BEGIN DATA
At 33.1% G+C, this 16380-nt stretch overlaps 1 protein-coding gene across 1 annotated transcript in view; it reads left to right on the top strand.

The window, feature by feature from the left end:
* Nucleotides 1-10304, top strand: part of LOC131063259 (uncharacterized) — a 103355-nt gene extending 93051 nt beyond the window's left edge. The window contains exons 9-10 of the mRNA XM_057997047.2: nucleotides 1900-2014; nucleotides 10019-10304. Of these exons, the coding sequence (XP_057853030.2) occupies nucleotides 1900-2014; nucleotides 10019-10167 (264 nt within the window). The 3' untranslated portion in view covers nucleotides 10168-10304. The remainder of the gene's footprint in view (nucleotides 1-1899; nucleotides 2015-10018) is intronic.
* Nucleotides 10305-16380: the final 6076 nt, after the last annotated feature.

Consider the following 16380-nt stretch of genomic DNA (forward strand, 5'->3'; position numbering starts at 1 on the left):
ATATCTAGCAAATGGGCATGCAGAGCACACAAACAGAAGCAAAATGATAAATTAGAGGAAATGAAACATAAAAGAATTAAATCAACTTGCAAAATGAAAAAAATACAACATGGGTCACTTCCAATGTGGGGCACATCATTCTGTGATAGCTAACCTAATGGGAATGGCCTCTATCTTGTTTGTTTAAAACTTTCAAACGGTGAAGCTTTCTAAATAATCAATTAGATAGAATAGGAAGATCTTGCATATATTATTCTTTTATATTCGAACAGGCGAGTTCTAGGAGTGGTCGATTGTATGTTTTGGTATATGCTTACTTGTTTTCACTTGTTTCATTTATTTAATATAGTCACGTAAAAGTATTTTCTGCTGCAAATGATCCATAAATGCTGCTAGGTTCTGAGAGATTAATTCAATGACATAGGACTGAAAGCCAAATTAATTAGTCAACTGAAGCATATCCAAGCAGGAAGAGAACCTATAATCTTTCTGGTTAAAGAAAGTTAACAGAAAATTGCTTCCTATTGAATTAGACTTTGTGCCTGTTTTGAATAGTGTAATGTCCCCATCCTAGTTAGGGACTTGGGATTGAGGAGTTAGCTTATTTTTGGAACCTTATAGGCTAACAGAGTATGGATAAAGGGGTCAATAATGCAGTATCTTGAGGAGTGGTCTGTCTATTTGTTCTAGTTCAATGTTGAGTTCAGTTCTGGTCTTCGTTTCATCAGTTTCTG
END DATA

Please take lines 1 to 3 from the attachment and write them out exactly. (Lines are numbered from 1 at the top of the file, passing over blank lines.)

At 33.1% G+C, this 16380-nt stretch overlaps 1 protein-coding gene across 1 annotated transcript in view; it reads left to right on the top strand.

The window, feature by feature from the left end:
* Nucleotides 1-10304, top strand: part of LOC131063259 (uncharacterized) — a 103355-nt gene extending 93051 nt beyond the window's left edge. The window contains exons 9-10 of the mRNA XM_057997047.2: nucleotides 1900-2014; nucleotides 10019-10304. Of these exons, the coding sequence (XP_057853030.2) occupies nucleotides 1900-2014; nucleotides 10019-10167 (264 nt within the window). The 3' untranslated portion in view covers nucleotides 10168-10304. The remainder of the gene's footprint in view (nucleotides 1-1899; nucleotides 2015-10018) is intronic.